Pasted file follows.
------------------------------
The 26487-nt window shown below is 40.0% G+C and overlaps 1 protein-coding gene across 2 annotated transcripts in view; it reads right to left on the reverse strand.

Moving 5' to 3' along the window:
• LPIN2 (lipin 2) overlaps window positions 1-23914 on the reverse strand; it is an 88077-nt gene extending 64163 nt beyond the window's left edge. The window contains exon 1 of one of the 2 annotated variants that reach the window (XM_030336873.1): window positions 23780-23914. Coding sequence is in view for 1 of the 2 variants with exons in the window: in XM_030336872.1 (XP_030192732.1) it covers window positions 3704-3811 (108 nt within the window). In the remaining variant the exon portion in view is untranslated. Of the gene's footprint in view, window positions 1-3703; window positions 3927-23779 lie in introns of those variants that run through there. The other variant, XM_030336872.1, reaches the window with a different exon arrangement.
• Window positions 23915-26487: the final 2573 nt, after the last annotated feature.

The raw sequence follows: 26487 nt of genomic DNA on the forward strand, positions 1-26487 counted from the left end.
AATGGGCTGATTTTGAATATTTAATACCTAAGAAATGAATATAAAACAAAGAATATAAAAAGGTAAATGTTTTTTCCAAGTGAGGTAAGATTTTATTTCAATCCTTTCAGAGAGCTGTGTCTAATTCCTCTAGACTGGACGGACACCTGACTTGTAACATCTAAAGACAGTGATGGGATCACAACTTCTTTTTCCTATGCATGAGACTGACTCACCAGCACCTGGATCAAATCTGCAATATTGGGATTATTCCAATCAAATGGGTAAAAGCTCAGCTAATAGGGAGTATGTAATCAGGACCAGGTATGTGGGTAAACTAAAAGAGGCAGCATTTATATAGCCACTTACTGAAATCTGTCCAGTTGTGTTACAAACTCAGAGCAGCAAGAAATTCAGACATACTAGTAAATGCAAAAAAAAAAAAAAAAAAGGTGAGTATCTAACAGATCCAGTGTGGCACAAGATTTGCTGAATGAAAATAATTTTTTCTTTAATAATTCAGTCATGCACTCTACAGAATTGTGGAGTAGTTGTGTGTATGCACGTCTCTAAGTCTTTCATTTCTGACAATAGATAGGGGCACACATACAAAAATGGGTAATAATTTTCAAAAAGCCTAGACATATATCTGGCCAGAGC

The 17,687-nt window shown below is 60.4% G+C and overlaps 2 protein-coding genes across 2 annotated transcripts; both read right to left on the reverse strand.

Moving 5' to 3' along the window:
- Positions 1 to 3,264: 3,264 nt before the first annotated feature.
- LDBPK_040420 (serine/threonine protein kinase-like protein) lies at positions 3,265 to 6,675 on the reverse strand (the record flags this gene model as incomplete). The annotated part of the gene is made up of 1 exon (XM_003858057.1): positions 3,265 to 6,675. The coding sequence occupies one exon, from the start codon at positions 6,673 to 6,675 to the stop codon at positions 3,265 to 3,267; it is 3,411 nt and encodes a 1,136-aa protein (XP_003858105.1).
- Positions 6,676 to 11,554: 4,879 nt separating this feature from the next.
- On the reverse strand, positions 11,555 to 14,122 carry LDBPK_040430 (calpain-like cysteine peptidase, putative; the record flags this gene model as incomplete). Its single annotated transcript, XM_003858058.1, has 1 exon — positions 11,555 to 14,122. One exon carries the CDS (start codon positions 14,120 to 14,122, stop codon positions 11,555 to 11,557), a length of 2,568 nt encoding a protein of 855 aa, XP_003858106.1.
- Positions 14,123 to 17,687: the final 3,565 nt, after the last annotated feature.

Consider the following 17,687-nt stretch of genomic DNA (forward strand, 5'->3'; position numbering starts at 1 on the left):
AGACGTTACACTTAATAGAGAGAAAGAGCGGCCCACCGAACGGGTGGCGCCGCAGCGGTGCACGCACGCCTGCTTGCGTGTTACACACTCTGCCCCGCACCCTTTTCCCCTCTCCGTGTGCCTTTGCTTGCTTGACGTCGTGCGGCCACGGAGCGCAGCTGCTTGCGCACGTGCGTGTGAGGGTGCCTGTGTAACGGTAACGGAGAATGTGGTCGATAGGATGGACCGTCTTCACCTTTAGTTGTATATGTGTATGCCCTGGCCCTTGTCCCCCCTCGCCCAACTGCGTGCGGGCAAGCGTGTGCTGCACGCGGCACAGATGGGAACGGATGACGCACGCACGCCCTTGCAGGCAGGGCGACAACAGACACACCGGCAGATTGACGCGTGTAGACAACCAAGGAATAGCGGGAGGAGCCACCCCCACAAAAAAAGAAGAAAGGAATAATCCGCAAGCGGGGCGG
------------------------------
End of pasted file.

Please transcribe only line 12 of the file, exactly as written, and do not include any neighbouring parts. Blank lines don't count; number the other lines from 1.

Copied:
- On the reverse strand, positions 11,555 to 14,122 carry LDBPK_040430 (calpain-like cysteine peptidase, putative; the record flags this gene model as incomplete). Its single annotated transcript, XM_003858058.1, has 1 exon — positions 11,555 to 14,122. One exon carries the CDS (start codon positions 14,120 to 14,122, stop codon positions 11,555 to 11,557), a length of 2,568 nt encoding a protein of 855 aa, XP_003858106.1.